By GLENN GARNETT
One of our proudest boasts as Canadians is that we possess the world’s largest supply of fresh water.
But unless your cottage is perched at the edge of a glacier on Baffin Island, the quality of your drinking water is something to worry about. Last year’s tragedy at Walkerton, Ont., in which seven died and hundreds more were made ill by dangerous levels of E. coli in the town’s drinking water, has brought the issue of safe drinking water to the forefront in this country.
For over 20 years now, Trojan Technologies has been developing water disinfection systems that employ ultra-violet (UV) light. While Trojan today specializes in industrial process water disinfection and treating municipal wastewater, with products at work in more than 25 countries around the world, the London, Ontario-based company first produced UV systems for the cottage market in the late ‘70s.
Bruce Lang, team leader, residential, commercial applications for Trojan, says this early select circle of satisfied customers clamoured for replacement lamps when the company’s original system was phased out in 1991 until this production, too, was halted in 1999. Today’s systems for cottages and homes are more refined and powerful, boasting more sophisticated features such as elapsed time metres and self-diagnostics.
The science behind UV treatment of water to fight bacteria, viruses, molds, algae and other microorganisms is fairly simple, says Lang. "If it has DNA, UV light will inactivate it," he says,. "Basically, UV affects bacteria and viruses by altering their DNA so they are not capable of reproduction. The way E. coli affects you is they get into your intestine and multiply. One E. coli in your large intestine, incapable of reproducing, does not affect you."
E.coli has become one of the world’s most dangerous strains of bacteria, infecting more than 80,000 people across the continent every year, most of them - like Walkerton - among the very young and old.
"E. coli, in fact, is very easy to kill with UV," says Lang, pointing out that with today’s technology, you can get a "five-log reduction" - that’s 99.999% - in living bacteria. That means if you had 100,000 bugs, only one would live to reproduce. Lang says in most situations of infection, you might get only five to ten in a sampling - you’d have to be very unlucky, indeed, to wash down the one that got away.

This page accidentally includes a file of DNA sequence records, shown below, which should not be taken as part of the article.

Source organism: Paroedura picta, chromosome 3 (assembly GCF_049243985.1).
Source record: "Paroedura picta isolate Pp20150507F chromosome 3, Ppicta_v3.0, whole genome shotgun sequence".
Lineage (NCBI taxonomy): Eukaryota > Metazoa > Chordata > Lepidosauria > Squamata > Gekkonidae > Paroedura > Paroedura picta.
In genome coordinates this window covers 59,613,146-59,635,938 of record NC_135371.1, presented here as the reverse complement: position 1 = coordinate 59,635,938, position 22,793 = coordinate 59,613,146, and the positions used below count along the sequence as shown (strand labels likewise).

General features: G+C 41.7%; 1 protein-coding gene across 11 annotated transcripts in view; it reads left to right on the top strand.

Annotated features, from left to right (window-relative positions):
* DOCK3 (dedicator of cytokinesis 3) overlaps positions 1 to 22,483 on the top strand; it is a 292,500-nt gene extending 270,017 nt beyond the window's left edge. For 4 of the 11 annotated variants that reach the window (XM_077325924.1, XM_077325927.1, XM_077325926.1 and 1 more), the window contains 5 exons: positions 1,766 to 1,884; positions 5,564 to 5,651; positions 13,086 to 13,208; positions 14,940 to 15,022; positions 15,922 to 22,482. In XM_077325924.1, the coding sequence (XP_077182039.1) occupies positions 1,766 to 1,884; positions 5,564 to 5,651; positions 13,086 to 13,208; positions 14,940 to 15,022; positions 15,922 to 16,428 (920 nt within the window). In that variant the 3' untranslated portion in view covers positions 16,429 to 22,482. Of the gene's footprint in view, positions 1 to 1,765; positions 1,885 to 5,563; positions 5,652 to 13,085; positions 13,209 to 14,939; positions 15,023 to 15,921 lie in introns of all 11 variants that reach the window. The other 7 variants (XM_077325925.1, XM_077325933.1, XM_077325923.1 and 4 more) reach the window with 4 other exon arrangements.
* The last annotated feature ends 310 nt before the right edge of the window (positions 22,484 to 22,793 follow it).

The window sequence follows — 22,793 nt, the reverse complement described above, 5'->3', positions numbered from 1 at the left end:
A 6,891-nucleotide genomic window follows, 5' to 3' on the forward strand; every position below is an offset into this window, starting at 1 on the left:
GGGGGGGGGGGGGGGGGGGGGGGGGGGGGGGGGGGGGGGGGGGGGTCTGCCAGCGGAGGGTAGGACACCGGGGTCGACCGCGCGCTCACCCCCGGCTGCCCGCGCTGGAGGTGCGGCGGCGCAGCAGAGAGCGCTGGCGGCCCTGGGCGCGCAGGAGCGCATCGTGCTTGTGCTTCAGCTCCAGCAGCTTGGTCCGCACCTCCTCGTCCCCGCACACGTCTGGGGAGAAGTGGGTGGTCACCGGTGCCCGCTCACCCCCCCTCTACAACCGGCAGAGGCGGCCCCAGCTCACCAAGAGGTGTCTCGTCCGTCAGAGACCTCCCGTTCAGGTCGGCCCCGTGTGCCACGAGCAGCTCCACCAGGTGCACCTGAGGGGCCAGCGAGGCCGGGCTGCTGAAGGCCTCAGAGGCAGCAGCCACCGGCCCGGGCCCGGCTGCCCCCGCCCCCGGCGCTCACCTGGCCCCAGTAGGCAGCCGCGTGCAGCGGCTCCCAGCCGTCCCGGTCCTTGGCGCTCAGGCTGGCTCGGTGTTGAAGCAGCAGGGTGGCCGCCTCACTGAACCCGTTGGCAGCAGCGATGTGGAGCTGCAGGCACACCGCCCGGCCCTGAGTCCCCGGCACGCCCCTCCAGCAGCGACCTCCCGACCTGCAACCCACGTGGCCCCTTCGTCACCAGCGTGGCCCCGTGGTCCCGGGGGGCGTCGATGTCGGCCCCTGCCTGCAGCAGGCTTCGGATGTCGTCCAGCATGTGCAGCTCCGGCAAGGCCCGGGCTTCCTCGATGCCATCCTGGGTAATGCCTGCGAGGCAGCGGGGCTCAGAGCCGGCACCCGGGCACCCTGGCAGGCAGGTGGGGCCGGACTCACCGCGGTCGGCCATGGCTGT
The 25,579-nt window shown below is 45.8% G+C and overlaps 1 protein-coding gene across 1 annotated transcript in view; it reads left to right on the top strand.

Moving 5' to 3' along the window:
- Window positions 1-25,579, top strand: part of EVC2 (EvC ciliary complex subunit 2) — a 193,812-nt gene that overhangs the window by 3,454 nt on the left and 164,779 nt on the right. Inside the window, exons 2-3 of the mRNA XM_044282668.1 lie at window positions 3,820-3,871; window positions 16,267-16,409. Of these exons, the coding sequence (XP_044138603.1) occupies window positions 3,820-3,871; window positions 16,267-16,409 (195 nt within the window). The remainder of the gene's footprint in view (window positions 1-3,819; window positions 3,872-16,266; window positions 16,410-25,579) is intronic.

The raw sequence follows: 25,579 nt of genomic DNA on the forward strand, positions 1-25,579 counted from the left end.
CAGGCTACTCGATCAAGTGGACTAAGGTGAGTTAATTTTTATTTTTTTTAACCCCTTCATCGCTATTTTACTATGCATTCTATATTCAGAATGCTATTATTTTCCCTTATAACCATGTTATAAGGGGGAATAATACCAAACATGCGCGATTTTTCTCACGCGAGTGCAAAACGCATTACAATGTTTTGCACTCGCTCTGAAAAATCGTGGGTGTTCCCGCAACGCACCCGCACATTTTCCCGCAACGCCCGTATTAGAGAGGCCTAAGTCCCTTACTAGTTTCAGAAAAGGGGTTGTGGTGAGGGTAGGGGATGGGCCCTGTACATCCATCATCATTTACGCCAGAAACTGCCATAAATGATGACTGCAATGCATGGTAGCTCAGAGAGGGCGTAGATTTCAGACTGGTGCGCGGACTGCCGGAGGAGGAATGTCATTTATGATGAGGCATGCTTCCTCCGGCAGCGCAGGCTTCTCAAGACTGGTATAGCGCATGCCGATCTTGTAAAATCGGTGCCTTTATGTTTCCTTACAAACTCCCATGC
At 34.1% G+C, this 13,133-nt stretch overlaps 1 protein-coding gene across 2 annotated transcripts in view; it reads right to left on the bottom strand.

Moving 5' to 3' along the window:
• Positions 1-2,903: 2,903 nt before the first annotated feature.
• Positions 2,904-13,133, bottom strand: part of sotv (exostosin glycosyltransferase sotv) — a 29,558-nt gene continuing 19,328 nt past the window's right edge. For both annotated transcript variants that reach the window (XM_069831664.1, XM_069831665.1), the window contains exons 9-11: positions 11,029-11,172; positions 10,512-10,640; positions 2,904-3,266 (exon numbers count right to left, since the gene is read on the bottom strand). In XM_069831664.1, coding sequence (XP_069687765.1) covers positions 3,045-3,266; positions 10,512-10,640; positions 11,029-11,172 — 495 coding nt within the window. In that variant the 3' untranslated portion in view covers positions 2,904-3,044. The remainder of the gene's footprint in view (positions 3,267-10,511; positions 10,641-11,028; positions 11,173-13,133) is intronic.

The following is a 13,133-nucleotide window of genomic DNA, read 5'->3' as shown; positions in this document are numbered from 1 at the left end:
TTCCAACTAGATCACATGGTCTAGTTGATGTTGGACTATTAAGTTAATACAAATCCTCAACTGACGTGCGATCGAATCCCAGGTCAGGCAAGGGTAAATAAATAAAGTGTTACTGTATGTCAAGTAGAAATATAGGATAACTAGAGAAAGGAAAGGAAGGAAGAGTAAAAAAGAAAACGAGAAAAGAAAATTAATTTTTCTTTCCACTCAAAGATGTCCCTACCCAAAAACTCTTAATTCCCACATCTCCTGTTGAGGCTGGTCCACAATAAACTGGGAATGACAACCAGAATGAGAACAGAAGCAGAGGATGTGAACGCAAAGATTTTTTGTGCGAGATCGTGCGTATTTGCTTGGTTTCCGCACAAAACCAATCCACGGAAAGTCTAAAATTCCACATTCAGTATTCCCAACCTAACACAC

Some waterborne stuff, like blue-green algae, need a huge dose of UV to keep it in check. This usually isn’t a problem for cottagers, although UV systems are used by some to reduce the algae content in backyard ponds.
Over the past year a number of scientific studies on both sides of the border have dramatically demonstrated the effectiveness of UV in dealing with E. coli, cryptosporidium and giardia. The latter is better known to cottagers as "beaver fever". They breed in surface water and infection can greatly increase your reading time at the cottage (see our article on Composting Toilets in the Sept.-Oct. 2000 issue).
Ironically, while the results of these studies headlined medical journals last year, the tragedy of Walkerton was unfolding, leading to an unexpected and nearly overwhelming demand for Trojan’s UV products. Lang describes the period as "crazy" and says at one point delivery periods were backed up to three months.
While a UV system does a remarkable job, there are limits to what it can do. For starters, it does not change the taste or makeup of your water. A filtering system ,such as reverse osmosis (RO), will strain out stuff like salt, herbicides, gasoline and other crud that finds its way into your well or the water intake line off your dock.
Another factor in the effectiveness of UV is its ability to penetrate your water. If the water coming out of your faucet has the appearance of weak tea, you could have high concentration of tannin and that will absorb some of the UV light. That also goes for suspended solids and if that’s a problem with your water, a sediment filtration system is a must, upstream from your UV system. Carbon filtering is required to reduce undesired taste and odour.
UV is strictly for disinfection but in most situations, says Lang, that’s adequate. "It’s a good idea to use a UV system in conjunction with an RO system - but it doesn’t need to be.
"What we do is offer a service to customers to test their water to ensure the UV system is used properly," he says.
The lamp life of the Trojan UV Max system is 9,000 hours - about one year. But if you’re a fair-weather cottager, the unit can be shut off and the lamp can last you into a second and possibly third year. UV Max systems are rated from 25-65 watts of energy (similar to a 60-watt light bulb), which reflects the maximum power at lamp start-up. Over time, the continuous energy consumption tends to be 75-80% of the rated power.
Prices for a Trojan UV system will vary, depending on where and how you buy. If you’re real handy, you can pick up a UV Max "C" product at Home Depot for around $400, while a Walkerton customer recently had an eight gallon per minute system installed, including a filter, for just under $800.
There is wisdom in getting a pro to do it, Lang suggests.
"If you get a local dealer, like Noel’s Plumbing in Bracebridge, to handle the job, they’re well informed about the conditions of lake and well water in the area and understand what they’re working with," Lang says. They’ll also be better able to suggest complementary filtering systems.
"Bottom line is, you can put a UV system in and have peace of mind for less than $1,000," he says.
For more information about Trojan’s UV systems, check out their website at www.trojanuvmax.com